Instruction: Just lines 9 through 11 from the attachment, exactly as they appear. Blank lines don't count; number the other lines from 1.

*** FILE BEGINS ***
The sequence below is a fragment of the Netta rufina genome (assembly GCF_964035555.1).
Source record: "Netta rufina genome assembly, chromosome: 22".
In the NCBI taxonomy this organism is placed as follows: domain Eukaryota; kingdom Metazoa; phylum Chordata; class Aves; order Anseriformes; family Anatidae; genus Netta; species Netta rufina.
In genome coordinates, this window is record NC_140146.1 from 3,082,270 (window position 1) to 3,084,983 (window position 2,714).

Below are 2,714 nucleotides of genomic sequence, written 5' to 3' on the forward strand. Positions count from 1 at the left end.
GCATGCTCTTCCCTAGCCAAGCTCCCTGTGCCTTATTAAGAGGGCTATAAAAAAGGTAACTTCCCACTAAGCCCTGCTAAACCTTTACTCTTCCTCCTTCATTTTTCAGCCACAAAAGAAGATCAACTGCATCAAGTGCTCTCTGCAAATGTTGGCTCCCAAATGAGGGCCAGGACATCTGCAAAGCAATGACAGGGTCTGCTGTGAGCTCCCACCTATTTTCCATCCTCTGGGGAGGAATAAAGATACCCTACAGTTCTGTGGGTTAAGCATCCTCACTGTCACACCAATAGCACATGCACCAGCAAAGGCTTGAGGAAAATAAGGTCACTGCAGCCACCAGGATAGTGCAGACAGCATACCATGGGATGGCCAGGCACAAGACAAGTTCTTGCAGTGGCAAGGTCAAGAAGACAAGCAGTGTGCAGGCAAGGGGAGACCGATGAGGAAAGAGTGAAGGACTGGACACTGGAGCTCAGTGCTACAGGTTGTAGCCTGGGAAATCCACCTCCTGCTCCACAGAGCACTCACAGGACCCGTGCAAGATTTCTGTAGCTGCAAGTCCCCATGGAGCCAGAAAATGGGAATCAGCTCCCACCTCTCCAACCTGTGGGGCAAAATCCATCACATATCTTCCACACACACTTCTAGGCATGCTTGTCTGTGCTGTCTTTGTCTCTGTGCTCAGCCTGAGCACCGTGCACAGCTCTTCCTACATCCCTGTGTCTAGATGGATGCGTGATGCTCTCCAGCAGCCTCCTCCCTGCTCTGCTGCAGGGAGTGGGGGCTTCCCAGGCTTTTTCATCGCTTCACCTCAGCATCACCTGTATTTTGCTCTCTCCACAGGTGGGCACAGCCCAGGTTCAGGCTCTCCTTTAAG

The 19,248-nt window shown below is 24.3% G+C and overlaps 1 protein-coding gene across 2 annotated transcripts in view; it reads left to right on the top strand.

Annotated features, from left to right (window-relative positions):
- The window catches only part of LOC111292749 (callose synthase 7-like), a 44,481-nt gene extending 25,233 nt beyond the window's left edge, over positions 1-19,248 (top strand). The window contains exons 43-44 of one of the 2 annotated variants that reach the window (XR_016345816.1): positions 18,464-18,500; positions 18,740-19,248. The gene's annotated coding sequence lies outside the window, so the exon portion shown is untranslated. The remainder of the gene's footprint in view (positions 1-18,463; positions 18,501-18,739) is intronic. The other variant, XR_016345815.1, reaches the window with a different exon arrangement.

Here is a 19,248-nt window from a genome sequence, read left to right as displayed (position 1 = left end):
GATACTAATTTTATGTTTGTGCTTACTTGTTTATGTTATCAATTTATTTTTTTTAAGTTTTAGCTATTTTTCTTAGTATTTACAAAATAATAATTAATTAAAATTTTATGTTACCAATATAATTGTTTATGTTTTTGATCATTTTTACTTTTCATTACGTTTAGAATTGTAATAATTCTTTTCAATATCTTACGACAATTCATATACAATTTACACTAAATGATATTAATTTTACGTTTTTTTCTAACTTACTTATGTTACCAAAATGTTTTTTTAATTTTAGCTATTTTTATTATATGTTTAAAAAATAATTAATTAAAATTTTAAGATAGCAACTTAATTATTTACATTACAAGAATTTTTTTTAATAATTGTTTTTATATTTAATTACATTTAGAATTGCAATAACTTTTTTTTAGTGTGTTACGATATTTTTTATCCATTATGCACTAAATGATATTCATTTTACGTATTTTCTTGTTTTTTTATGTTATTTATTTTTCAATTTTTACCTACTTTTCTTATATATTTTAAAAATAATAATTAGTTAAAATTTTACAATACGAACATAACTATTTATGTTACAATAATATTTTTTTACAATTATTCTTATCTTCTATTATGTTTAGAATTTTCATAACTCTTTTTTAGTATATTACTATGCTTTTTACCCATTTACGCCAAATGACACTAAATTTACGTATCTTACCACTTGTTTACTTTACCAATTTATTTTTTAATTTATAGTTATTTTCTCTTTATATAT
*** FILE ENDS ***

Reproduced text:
- The window catches only part of LOC111292749 (callose synthase 7-like), a 44,481-nt gene extending 25,233 nt beyond the window's left edge, over positions 1-19,248 (top strand). The window contains exons 43-44 of one of the 2 annotated variants that reach the window (XR_016345816.1): positions 18,464-18,500; positions 18,740-19,248. The gene's annotated coding sequence lies outside the window, so the exon portion shown is untranslated. The remainder of the gene's footprint in view (positions 1-18,463; positions 18,501-18,739) is intronic. The other variant, XR_016345815.1, reaches the window with a different exon arrangement.

Here is a 19,248-nt window from a genome sequence, read left to right as displayed (position 1 = left end):
GATACTAATTTTATGTTTGTGCTTACTTGTTTATGTTATCAATTTATTTTTTTTAAGTTTTAGCTATTTTTCTTAGTATTTACAAAATAATAATTAATTAAAATTTTATGTTACCAATATAATTGTTTATGTTTTTGATCATTTTTACTTTTCATTACGTTTAGAATTGTAATAATTCTTTTCAATATCTTACGACAATTCATATACAATTTACACTAAATGATATTAATTTTACGTTTTTTTCTAACTTACTTATGTTACCAAAATGTTTTTTTAATTTTAGCTATTTTTATTATATGTTTAAAAAATAATTAATTAAAATTTTAAGATAGCAACTTAATTATTTACATTACAAGAATTTTTTTTAATAATTGTTTTTATATTTAATTACATTTAGAATTGCAATAACTTTTTTTTAGTGTGTTACGATATTTTTTATCCATTATGCACTAAATGATATTCATTTTACGTATTTTCTTGTTTTTTTATGTTATTTATTTTTCAATTTTTACCTACTTTTCTTATATATTTTAAAAATAATAATTAGTTAAAATTTTACAATACGAACATAACTATTTATGTTACAATAATATTTTTTTACAATTATTCTTATCTTCTATTATGTTTAGAATTTTCATAACTCTTTTTTAGTATATTACTATGCTTTTTACCCATTTACGCCAAATGACACTAAATTTACGTATCTTACCACTTGTTTACTTTACCAATTTATTTTTTAATTTATAGTTATTTTCTCTTTATATAT